Paint and a Problem

Consent education at PAUSD.


Photos by Arati Periyannan

Painted hands clutch signs reading ‘“No” Doesn’t Mean Convince Me’ and ‘Stand by Survivors’ on a sexual assault mural splashed across the windows of Mitchell Park Library. Designed by Paly junior Alison Xiong, the mural aimed to increase awareness around sexual violence, and support survivors. Messages on the signs were inspired by the volunteers who helped paint.

“I wanted to reflect in the mural ‘bold, calming, present, and a statement’,” Xiong said.

Besides those anchoring ideas, the Teen Arts Council, which sponsored the mural, also had to consider the location in the mural’s design: a very public location.

“We wanted to make sure our message was getting across and that we weren’t really censoring ourselves when we definitely had something to say,” Paly senior Emma Cudahy, TAC co-president said.

Instead of going for shock value, they emphasize supporting survivors, said Paly junior Kyla Schwarzbach, who helped plan and paint the mural.

“I ended up choosing to incorporate a pair of hands in an uplifting pose as the focal point of the mural, and also numerous other hands below it holding signs in a show of support,” Xiong said. The flowers, added for compositional interest, symbolize growth, she added.

We weren’t really censoring ourselves when we definitely had something to say.

— Emma Cudahy, Paly senior, Teen Arts Council co-president

Many participants helped paint the mural, not only from TAC but other organizations such as Paly RISE and Gunn Hands Off Title IX.

“People would walk by while we were painting it, and they were just so intrigued, like what is this thing? What is going on?,” senior Jonathan Sneh, publicity head for Teen Arts Council said.

“I could see in people’s eyes and their words and stuff that like ‘A’ they were happy that there was art in the community. And then ‘B’ that not only was this art, it was art with a purpose, with a clear purpose of highlighting the resiliency of survivors of sexual assault and making sure that we spread our message that we don’t — we can’t live in a culture where this stuff continues to happen,” Sneh said.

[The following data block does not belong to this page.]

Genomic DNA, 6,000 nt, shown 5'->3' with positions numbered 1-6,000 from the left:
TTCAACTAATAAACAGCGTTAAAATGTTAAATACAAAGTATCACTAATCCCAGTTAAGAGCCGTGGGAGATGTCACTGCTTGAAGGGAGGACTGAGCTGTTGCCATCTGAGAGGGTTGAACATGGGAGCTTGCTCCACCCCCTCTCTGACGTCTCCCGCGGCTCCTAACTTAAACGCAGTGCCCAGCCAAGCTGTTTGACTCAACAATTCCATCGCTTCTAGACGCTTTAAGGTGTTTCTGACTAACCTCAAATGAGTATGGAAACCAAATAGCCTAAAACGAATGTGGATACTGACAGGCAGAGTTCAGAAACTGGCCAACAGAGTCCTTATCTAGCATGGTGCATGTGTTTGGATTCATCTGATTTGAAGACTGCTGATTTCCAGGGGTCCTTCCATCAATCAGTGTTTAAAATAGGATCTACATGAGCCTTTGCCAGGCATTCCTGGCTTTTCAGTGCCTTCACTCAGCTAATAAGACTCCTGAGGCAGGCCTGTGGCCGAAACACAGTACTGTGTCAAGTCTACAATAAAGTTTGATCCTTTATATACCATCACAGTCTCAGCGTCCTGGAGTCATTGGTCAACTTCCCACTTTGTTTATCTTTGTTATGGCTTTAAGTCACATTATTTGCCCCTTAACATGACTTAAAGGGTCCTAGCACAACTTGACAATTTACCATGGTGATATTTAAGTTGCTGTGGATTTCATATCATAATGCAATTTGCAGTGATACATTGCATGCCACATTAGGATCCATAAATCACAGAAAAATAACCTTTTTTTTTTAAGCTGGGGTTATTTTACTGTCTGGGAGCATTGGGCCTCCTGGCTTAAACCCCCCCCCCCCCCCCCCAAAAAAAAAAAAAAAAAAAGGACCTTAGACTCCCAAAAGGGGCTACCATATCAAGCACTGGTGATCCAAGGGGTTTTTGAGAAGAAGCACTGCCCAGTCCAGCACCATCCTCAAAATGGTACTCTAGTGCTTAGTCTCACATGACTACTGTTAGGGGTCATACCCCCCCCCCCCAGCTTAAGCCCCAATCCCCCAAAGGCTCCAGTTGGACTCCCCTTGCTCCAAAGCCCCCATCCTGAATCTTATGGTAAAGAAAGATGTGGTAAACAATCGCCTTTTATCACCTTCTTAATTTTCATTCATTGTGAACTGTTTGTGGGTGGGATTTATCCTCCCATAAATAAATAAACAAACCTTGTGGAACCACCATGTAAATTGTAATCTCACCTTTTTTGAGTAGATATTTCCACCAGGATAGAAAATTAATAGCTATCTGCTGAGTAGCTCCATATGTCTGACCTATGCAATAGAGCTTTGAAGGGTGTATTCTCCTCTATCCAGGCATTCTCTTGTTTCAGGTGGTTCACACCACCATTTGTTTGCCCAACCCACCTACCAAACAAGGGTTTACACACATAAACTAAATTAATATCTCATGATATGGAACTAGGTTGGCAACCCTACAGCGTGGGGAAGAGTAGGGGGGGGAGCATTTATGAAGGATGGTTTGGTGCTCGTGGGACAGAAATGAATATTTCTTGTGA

The mural was also important because even in Palo Alto, there’s still an underlying culture of disrespecting sexual assault survivors and the idea of consent, Cudahy said.

“Working to de-stigmatize the whole topic, especially in schools, is really important,” she said.

Amid recent demands for change and the sharing of stories on social media, many students have called for their voices to be acted upon.

It was art with a purpose, with a clear purpose of highlighting the resiliency of survivors of sexual assault and making sure that we spread our message.

— Jonathan Sneh, Paly senior; publicity head for Teen Arts Council

“It’s all well and good to listen to what we have to say, but people in positions of power have to really be willing to meet with teens and respect the fact that they have a better understanding of the situation because they’re in it,” Schwarzbach said. “It’s just unacceptable that you don’t really understand the concept of consent when you’re in high school, or you only first learn about consent when you’re in eighth grade or seventh grade, because it’s considered taboo or dirty.”

Consent in sexual contexts is taught at the middle school level at PAUSD, but parents can choose to opt their children out of the 12-session program, which has also been criticized both for being age-inappropriate and also for being overly shallow. However, only 1 percent of students did opt out in 2017 at middle schools JLS and Fletcher, the only data available.

“Consent is not only in sexual situations, consent is a life skill you need to have,” Schwarzbach said. “It needs to be a conversation we’re having with elementary schoolers just about like ‘Hey, this is your body. No one gets to touch it unless you let them.’ I feel like that doesn’t need to be an uncomfortable conversation to have. It’s basic autonomy, and it shouldn’t be so politicized.”

The occasional assembly on the safety of sending nude photos, the importance of consent, and other related topics are also mandatory for middle school and high school students at PAUSD.
However, some say these talks are ineffective, or even counterproductive.

“Dear administrators, we’re done with the tea video,” Schwarzbach said, referencing a video explaining consent by comparing it to offering someone tea. “We don’t need to see it anymore. Don’t talk to us like we’re five years old.”

The tea video is just one example of the content shown during school assemblies. PAUSD also hires professionals to give one-off talks in middle and high schools.

“I feel like Paly administration really wants to say like ‘Oh, look, we put on this assembly’ that no one took seriously and just kind of led to a lot of offensive comments and things that probably made a lot of sexual assault survivors feel very uncomfortable,” Cudahysaid.

What steps should PAUSD take, then?

“A big way to start is having students talk to students. Like high schoolers going to middle school to talk about it,” Schwarzbach suggested. “If you were able to get another kid to be talking to you about this, I think that would add a level of seriousness and just like ‘Oh my God, they’re cool. They’re older than me. And they care about this. Maybe I need to take a second and listen to what they have to say.”